I have a 2-year-old King Shepherd named Shyloh and a German Shepherd attacked her last summer while we were camping. Before this happened she was always a very gentle and loving dog with both people and other animals. This other German Shepherd definitely got the best of her.
Shyloh was sunning herself, lying outside in front of my camper when the other people pulled into the campground. The other owners had their dog in the back of their truck and it jumped out of the vehicle, and attacked Shyloh.
Now anytime other dogs come near her Shyloh goes into attack mode. She also now shows aggression when my friends come by with their dogs (in the past this wasn’t an issue) and she gets growly with other dogs in general whether we are home, camping or out in the car for a drive.
Can you tell me if this personality change is permanent? Is it a training issue that could be fixed? I typically take my dogs everywhere (friends, family, camping, etc.), they’re like my kids and I feel like I can’t take her out of the house and we are needing to completely change the way we live.
It’s more or less permanent as far as her “I’m not in Kansas anymore when other dog’s are around” realization but not necessarily so with her now automated “better you then me” attack motto. In most situations, returning a dog to at the very least a neutral or reserved outlook is pretty dependent on the dog owner’s training ability and time to invest.
What happened to her happens to a lot of dogs with the same result. It seems to just flip a healthy “suspicion” switch in some and “the only good dog is a dead dog” switch in others.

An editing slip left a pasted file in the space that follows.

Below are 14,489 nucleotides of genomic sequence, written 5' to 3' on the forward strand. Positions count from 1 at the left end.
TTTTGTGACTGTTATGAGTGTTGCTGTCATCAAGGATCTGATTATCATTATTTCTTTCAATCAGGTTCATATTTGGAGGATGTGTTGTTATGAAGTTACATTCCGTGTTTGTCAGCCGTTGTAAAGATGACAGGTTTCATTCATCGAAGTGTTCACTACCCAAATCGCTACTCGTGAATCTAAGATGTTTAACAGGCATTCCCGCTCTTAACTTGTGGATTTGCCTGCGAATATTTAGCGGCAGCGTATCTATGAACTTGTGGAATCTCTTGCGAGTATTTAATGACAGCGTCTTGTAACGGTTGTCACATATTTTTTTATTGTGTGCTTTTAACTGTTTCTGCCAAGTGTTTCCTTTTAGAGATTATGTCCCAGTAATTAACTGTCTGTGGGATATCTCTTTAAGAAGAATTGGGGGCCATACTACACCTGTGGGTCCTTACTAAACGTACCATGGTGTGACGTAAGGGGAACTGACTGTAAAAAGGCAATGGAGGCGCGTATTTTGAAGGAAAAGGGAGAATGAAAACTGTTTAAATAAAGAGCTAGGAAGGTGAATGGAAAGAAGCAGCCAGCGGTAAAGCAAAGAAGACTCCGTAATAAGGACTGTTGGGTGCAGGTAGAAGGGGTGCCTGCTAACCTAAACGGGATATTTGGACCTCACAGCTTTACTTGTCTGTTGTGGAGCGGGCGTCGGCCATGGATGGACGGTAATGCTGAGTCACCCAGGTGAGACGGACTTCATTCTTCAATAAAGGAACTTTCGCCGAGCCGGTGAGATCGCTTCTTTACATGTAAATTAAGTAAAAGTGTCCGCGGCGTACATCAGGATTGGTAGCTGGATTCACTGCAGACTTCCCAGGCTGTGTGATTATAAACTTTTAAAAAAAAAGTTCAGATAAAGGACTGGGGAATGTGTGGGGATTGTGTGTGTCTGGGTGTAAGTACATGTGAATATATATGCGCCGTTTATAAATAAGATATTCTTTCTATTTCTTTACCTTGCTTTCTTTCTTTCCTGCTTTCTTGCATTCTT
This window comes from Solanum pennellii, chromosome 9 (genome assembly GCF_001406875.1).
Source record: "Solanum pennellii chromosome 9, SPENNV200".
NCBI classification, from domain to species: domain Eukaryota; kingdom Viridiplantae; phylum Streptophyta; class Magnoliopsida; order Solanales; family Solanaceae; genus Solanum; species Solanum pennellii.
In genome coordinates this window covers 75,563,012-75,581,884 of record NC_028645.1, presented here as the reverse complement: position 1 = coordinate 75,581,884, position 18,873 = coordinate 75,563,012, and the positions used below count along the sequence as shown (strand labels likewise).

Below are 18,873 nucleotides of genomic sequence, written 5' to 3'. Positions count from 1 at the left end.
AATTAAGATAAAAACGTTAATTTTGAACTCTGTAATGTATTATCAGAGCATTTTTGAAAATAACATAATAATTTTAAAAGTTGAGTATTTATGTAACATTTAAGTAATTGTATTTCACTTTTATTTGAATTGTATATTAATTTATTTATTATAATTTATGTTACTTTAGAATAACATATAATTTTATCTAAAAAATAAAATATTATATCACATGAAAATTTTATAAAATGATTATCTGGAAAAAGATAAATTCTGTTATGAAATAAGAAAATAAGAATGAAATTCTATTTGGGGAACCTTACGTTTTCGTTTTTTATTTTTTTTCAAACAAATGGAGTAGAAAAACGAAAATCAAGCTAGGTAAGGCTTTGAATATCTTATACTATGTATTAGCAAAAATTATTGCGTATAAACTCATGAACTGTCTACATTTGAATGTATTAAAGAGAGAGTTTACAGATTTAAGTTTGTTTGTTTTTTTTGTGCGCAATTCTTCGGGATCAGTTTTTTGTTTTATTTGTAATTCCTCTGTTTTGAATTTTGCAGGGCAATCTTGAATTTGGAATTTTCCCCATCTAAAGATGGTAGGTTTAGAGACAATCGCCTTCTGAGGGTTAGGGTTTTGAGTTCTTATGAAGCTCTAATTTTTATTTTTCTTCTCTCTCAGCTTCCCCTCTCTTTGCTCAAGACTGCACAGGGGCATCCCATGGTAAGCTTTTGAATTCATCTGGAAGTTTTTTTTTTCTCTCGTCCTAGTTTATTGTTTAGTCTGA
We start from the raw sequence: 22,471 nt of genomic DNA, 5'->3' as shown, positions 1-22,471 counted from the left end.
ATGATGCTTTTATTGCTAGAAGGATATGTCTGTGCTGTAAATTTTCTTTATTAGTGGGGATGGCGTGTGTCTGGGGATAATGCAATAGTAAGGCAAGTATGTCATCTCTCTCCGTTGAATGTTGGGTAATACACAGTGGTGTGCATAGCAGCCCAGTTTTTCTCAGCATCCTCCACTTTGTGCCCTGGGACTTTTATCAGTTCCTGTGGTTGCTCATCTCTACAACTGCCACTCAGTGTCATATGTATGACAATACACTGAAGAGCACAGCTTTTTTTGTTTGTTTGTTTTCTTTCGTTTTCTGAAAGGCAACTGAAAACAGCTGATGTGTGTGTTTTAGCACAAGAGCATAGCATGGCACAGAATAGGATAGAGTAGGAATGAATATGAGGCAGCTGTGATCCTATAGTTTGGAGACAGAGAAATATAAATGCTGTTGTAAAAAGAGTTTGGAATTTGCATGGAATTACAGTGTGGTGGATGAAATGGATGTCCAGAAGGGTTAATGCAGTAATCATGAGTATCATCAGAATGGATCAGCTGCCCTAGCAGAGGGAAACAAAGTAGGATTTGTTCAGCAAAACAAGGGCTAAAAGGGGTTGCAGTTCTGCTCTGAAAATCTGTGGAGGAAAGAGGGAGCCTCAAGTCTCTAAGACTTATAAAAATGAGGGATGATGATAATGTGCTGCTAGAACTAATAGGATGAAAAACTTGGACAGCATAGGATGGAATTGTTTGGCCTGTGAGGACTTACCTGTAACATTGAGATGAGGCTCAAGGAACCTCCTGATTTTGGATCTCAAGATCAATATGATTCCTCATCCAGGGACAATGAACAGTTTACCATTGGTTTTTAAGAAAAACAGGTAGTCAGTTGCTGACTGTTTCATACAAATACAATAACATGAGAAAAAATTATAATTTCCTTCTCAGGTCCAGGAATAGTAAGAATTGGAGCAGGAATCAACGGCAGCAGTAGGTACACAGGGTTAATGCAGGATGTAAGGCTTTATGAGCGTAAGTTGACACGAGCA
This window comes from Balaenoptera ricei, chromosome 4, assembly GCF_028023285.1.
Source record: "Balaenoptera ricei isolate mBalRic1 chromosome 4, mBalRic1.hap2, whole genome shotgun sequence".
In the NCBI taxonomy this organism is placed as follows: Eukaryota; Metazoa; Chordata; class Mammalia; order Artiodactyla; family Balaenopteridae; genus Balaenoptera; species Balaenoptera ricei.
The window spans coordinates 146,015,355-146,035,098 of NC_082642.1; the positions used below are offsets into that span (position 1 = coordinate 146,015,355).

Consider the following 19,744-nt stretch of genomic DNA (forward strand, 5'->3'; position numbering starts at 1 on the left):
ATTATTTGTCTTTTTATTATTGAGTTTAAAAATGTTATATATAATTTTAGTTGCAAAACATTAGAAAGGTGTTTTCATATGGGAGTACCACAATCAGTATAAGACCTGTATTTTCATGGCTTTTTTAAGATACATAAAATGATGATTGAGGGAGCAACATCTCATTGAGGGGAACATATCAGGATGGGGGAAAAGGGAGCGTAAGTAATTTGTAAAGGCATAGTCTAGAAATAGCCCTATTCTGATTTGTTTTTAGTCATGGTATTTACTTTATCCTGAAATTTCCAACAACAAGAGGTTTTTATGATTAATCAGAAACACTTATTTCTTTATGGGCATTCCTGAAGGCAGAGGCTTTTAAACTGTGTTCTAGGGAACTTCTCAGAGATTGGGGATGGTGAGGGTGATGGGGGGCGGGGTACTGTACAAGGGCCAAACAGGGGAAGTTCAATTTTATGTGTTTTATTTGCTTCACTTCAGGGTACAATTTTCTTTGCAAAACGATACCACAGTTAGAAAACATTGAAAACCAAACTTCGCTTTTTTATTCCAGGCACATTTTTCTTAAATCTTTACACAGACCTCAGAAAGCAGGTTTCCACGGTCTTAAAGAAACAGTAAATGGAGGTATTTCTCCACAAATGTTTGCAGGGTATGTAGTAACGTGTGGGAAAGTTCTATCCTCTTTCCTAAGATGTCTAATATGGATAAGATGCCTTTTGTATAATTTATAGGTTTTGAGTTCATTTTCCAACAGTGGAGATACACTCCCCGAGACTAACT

You’re going to have to raise the obedience bar if you want to get her to learn to exert self-control. People rarely train their dogs to the degree that they’ll stay, come, and walk around even common distractions so when this sort of thing happens they have to play some catch up first before they tackle paying attention around other dogs when it’s a dog to dog aggression problem.
You want to get the dog’s head firmly into a mindset that the basic commands are jobs and not tricks that can be done consistently around all sorts of challenging distractions. Once you’re there you can move on to working around dogs. It’s easier on the handler and the dog this way.
You can then use the relationship you’ve developed to get and keep her attention around the A-bomb of distractions – other dogs and then provide her with positive reinforcement for doing so just as you’ve been using around the less explosive distractions. If you do it right, she’ll end up replacing her fear that every dog she see’s is going to attack her with every dog she sees is going to result in some sort of reward. It really does work but you have to be patient and go slowly.
I advise clients to avoid contact with other dogs until we’ve laid a foundation regarding the basics and I highly recommending working one on one with an experienced balanced trainer to get you started in the basics and then as you progress, meet with you to help introduce gradually more difficult distractions.